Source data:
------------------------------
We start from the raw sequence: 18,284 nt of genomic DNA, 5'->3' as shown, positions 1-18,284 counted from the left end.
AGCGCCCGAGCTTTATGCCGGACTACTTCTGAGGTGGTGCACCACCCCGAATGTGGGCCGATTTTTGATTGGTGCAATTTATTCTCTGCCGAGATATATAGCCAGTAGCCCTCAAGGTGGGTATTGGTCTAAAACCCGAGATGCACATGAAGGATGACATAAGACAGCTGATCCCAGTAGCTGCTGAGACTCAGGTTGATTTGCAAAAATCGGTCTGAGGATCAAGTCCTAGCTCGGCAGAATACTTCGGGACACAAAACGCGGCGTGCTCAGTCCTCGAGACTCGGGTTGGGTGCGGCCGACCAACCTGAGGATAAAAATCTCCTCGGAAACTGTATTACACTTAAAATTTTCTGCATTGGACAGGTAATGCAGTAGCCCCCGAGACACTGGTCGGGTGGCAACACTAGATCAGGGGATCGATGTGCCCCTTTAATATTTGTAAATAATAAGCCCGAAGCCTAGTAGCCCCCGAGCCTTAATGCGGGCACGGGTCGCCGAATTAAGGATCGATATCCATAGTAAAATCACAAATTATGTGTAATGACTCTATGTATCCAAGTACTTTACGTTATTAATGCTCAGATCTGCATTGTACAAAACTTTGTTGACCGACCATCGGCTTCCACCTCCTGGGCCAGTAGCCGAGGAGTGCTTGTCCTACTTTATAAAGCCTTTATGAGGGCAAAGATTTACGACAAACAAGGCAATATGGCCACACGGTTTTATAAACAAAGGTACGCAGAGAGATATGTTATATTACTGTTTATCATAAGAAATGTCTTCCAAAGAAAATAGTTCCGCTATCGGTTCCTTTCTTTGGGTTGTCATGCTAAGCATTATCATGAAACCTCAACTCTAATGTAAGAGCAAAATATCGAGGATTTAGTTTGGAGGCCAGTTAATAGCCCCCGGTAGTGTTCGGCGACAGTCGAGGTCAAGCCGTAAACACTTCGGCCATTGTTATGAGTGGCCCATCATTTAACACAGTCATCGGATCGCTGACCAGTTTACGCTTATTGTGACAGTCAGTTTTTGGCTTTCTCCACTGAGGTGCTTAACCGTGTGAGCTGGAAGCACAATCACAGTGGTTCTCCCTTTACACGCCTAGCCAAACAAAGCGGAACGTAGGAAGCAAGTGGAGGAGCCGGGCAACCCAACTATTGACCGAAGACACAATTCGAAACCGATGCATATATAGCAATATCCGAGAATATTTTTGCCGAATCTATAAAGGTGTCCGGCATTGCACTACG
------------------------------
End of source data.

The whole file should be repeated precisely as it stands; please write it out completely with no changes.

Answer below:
We start from the raw sequence: 18,284 nt of genomic DNA, 5'->3' as shown, positions 1-18,284 counted from the left end.
AGCGCCCGAGCTTTATGCCGGACTACTTCTGAGGTGGTGCACCACCCCGAATGTGGGCCGATTTTTGATTGGTGCAATTTATTCTCTGCCGAGATATATAGCCAGTAGCCCTCAAGGTGGGTATTGGTCTAAAACCCGAGATGCACATGAAGGATGACATAAGACAGCTGATCCCAGTAGCTGCTGAGACTCAGGTTGATTTGCAAAAATCGGTCTGAGGATCAAGTCCTAGCTCGGCAGAATACTTCGGGACACAAAACGCGGCGTGCTCAGTCCTCGAGACTCGGGTTGGGTGCGGCCGACCAACCTGAGGATAAAAATCTCCTCGGAAACTGTATTACACTTAAAATTTTCTGCATTGGACAGGTAATGCAGTAGCCCCCGAGACACTGGTCGGGTGGCAACACTAGATCAGGGGATCGATGTGCCCCTTTAATATTTGTAAATAATAAGCCCGAAGCCTAGTAGCCCCCGAGCCTTAATGCGGGCACGGGTCGCCGAATTAAGGATCGATATCCATAGTAAAATCACAAATTATGTGTAATGACTCTATGTATCCAAGTACTTTACGTTATTAATGCTCAGATCTGCATTGTACAAAACTTTGTTGACCGACCATCGGCTTCCACCTCCTGGGCCAGTAGCCGAGGAGTGCTTGTCCTACTTTATAAAGCCTTTATGAGGGCAAAGATTTACGACAAACAAGGCAATATGGCCACACGGTTTTATAAACAAAGGTACGCAGAGAGATATGTTATATTACTGTTTATCATAAGAAATGTCTTCCAAAGAAAATAGTTCCGCTATCGGTTCCTTTCTTTGGGTTGTCATGCTAAGCATTATCATGAAACCTCAACTCTAATGTAAGAGCAAAATATCGAGGATTTAGTTTGGAGGCCAGTTAATAGCCCCCGGTAGTGTTCGGCGACAGTCGAGGTCAAGCCGTAAACACTTCGGCCATTGTTATGAGTGGCCCATCATTTAACACAGTCATCGGATCGCTGACCAGTTTACGCTTATTGTGACAGTCAGTTTTTGGCTTTCTCCACTGAGGTGCTTAACCGTGTGAGCTGGAAGCACAATCACAGTGGTTCTCCCTTTACACGCCTAGCCAAACAAAGCGGAACGTAGGAAGCAAGTGGAGGAGCCGGGCAACCCAACTATTGACCGAAGACACAATTCGAAACCGATGCATATATAGCAATATCCGAGAATATTTTTGCCGAATCTATAAAGGTGTCCGGCATTGCACTACG